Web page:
David Popp

Professor, Public Administration and International Affairs


David Popp is a Professor of Public Administration and International Affairs, a Senior Research Associate in the Center for Policy Research, and the Caroline Rapking Faculty Scholar in Public Administration and Policy. David is also a Research Associate of the National Bureau of Economic Research, a Research Network Member in the Energy & Climate Economics Research Group of CESifo, and a co-editor for two journals: the Journal of the Association of Environmental and Resource Economists and Environmental and Resource Economics. David's research interests are in environmental policy and the economics of technological change. Much of his research focuses on the links between environmental policy and innovation, with a particular interest in how environmental and energy policies shape the development of new technologies that may be relevant for combating climate change.  His work has been funded by the National Science Foundation and the U.S. Department of Energy, and has been published in a variety of economics and policy journals, including American Economic Review, the Journal of Environmental Economics and Management, Nature Energy, and the Journal of Policy Analysis and Management.  His 2002 publication in the American Economic Review, “Induced Innovation and Energy Prices,” was one of two articles selected for the 2017 Association of Environmental and Resource Economists Publication of Enduring Quality Award. Professor Popp has served on the U.S. General Accounting Office Expert Panel on Climate Change Economics, the U.S. Environmental Protection Agency’s Advisory Council on Clean Air Compliance Analysis, and the Advisory Committee of the Green Growth Knowledge Platform, and has consulted for the Organization for Economic Co-operation and Development and the World Bank. David received his B.A. in political economy from Williams College in 1992, and Ph.D. in economics from Yale University in 1997.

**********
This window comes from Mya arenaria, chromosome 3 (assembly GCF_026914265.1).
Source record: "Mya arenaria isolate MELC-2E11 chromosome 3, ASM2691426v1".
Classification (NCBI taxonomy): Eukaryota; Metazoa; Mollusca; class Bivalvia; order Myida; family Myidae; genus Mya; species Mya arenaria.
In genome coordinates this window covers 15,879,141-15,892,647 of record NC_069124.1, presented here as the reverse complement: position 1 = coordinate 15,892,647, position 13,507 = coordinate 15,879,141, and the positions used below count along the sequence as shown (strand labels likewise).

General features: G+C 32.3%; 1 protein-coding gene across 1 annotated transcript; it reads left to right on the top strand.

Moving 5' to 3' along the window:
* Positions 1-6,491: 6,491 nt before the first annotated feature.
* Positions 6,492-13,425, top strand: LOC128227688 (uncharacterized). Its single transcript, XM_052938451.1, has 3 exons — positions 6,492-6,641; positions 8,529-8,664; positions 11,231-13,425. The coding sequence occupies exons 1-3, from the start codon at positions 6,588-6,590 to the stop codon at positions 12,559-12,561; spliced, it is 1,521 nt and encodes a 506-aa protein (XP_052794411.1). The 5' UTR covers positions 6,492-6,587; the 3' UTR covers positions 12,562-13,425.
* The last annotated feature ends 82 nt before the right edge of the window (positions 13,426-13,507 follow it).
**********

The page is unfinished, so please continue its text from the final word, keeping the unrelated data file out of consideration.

Select Publications

“Environmental Regulation and Green Skills: an empirical exploration.”Vona, Francesco, Giovanni Marin, Davide Consoli, and David Popp. Journal of the Association of Environmental and Resource Economists, (October 2018), 5(4), 713-753.

“From Science to Technology: The Value of Knowledge From Different Energy Research Institutions.” David Popp. Research Policy, November 2017, 46(9), 1580-1594.

 “The Learning Process and Technological Change in Wind Power: Evidence from China’s CDM Wind Projects." Tian Tang and David Popp, Journal of Policy Analysis and Management, Vol. 35, No. 1 (Winter 2016), pp. 195-222.

“Necessity as the Mother of Invention: Innovative Responses to Natural Disasters." Qing Miao and David Popp, Journal of Environmental Economics and Management, Vol. 68, No. 2 (September 2014), pp. 280-295.

“Renewable Energy Policies and Technological Innovation: Evidence Based on Patent Counts." Nick Johnstone, Ivan Haščič, and David Popp, Environmental and Resource Economics, Vol. 45, No. 1 (2010), pp. 133–155.

More Publications

Research Grants and Awards

Principle Investigator. "Does Government Funding Change What You Do? The Effects of Funding on the Direction and Impact of Academic Energy Research," with Daniel Acuna. Funded by the Sloan Foundation. 2020-2023.

Principal Investigator. “Can Green Government Spending Aid Employment Transitions in a Low Carbon Economy?” Funded by Environment and Climate Change Canada’s Economics and Environmental Policy Research Network (EEPRN), 2019-2020.

Contractor. “Program on Integrated Assessment Inter-Model Development, Testing, and Diagnostics.” Funded by the United States Department of Energy. 2013-2016.

Principal Investigator. “Using Scientific Publications to Evaluate Government R&D Spending: The Case of Energy.” Funded by the National Science Foundation. 2011-2014.

Contractor. “Integrated Assessment Model Development, Comparison, and Diagnostics Project.” Funded by the United States Department of Energy. 2010-2013.

Co - Principal Investigator. "DRU:  An Improved Model of Endogenous Technical Change Considering Uncertain R&D Returns and Uncertain Climate Response." Funded by the National Science Foundation. 2008-2011.